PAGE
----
When a client disputes a fee, it is important to meet with the client (please – no bills for this session) to listen to the client. Frequently, an honest explanation will soothe feelings and help clear up misunderstandings. Feelings can play a huge role in fee disputes; both lawyer and client often feel betrayed by the other. A meeting with the client can generate an opportunity to regain the confidence of your client for future business and referrals, make you feel better and get your bill paid at the same time. Be honest with yourself, if you were the client, would you be willing to pay this bill? If not, then you might want to consider offering an adjustment. Realistically, there are clients who want the world for a song even if you've thoroughly explained your fee structure in the beginning and they've agreed to it. You'll gain their respect by frankly providing a thorough explanation of your billing and outlining the value of the service that you provided.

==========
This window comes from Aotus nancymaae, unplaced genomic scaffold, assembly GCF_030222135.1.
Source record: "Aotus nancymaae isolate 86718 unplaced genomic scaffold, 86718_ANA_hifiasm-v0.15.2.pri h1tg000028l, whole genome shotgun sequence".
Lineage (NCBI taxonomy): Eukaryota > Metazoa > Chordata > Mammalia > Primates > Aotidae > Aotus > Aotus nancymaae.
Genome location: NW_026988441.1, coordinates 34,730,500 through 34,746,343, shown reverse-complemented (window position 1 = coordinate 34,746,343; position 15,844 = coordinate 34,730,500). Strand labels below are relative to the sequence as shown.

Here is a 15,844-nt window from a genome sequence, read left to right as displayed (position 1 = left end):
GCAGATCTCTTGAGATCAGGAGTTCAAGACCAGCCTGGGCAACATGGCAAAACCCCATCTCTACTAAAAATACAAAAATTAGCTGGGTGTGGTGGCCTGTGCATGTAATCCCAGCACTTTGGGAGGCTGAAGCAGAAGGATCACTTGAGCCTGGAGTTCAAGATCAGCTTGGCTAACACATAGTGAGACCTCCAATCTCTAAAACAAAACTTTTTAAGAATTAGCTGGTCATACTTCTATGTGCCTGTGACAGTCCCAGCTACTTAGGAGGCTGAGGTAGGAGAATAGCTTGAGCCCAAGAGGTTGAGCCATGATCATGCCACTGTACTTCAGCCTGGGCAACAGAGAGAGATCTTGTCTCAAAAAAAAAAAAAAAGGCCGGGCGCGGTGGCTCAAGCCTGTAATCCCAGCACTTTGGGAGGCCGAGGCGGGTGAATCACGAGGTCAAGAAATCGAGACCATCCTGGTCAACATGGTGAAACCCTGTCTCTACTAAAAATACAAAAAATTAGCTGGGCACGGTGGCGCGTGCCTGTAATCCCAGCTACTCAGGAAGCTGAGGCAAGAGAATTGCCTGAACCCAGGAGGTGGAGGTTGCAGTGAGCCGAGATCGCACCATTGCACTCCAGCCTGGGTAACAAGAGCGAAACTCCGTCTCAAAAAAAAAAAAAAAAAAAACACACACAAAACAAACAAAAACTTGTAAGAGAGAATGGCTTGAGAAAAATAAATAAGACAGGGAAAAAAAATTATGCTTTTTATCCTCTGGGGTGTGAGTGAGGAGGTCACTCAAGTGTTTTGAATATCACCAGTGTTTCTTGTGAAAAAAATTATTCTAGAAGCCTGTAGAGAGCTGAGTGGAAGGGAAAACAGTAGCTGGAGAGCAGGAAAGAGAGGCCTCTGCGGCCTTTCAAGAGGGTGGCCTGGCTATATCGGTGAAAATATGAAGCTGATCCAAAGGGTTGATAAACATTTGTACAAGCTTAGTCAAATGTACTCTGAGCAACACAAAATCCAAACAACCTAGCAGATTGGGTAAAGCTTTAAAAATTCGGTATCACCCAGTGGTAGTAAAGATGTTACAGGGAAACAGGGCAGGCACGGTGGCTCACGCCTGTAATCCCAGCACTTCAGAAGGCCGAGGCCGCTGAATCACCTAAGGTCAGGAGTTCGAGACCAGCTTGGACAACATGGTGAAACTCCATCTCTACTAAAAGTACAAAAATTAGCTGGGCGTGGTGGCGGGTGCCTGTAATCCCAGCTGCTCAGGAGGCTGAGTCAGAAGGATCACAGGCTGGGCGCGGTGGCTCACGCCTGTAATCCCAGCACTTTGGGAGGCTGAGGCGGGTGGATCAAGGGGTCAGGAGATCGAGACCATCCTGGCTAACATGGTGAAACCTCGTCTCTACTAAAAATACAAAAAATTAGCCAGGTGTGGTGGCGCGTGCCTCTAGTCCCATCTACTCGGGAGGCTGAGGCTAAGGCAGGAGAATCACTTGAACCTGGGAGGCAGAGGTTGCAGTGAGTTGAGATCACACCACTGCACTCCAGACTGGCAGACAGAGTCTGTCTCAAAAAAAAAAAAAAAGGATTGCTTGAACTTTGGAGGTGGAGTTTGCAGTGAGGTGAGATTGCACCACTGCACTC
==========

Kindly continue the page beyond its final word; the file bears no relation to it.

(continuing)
You have several choices if you can't work it out with your client. You can review the file to determine if there's a reason to reduce the fee. You can stand your ground and continue collection efforts. You can file suit for fees that haven't been paid and risk a malpractice claim or disciplinary complaint being filed against you. Or, if you can't work it out with your client and you sincerely believe that you earned your fee, you may suggest to your client that you use the services of the Fee Dispute Resolution Program to resolve the dispute through mediation or binding arbitration. This can be an opportunity to resolve the issue and perhaps even collect all or part of a fee that otherwise might be written off. The dispute can be resolved confidentially without cost to either lawyer or client.